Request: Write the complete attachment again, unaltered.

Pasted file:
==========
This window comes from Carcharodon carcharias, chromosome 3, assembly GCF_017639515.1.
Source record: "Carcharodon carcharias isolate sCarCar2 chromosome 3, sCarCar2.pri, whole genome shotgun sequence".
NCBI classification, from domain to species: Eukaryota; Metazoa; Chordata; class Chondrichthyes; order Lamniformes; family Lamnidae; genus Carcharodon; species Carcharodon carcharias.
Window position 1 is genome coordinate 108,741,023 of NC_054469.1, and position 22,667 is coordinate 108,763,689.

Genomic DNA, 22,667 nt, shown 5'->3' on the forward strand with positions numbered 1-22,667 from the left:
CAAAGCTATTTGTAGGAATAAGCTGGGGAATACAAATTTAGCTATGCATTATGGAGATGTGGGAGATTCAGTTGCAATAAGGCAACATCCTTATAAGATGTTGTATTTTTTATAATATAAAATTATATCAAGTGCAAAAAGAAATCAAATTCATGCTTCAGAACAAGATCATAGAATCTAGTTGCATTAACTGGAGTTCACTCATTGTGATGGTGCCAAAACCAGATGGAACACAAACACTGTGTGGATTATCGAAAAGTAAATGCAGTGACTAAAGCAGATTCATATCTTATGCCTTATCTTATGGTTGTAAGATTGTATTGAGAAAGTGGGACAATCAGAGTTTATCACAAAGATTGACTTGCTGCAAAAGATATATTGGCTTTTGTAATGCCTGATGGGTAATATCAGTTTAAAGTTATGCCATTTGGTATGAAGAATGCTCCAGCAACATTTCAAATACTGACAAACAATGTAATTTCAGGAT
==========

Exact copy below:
This window comes from Carcharodon carcharias, chromosome 3, assembly GCF_017639515.1.
Source record: "Carcharodon carcharias isolate sCarCar2 chromosome 3, sCarCar2.pri, whole genome shotgun sequence".
NCBI classification, from domain to species: Eukaryota; Metazoa; Chordata; class Chondrichthyes; order Lamniformes; family Lamnidae; genus Carcharodon; species Carcharodon carcharias.
Window position 1 is genome coordinate 108,741,023 of NC_054469.1, and position 22,667 is coordinate 108,763,689.

Genomic DNA, 22,667 nt, shown 5'->3' on the forward strand with positions numbered 1-22,667 from the left:
CAAAGCTATTTGTAGGAATAAGCTGGGGAATACAAATTTAGCTATGCATTATGGAGATGTGGGAGATTCAGTTGCAATAAGGCAACATCCTTATAAGATGTTGTATTTTTTATAATATAAAATTATATCAAGTGCAAAAAGAAATCAAATTCATGCTTCAGAACAAGATCATAGAATCTAGTTGCATTAACTGGAGTTCACTCATTGTGATGGTGCCAAAACCAGATGGAACACAAACACTGTGTGGATTATCGAAAAGTAAATGCAGTGACTAAAGCAGATTCATATCTTATGCCTTATCTTATGGTTGTAAGATTGTATTGAGAAAGTGGGACAATCAGAGTTTATCACAAAGATTGACTTGCTGCAAAAGATATATTGGCTTTTGTAATGCCTGATGGGTAATATCAGTTTAAAGTTATGCCATTTGGTATGAAGAATGCTCCAGCAACATTTCAAATACTGACAAACAATGTAATTTCAGGAT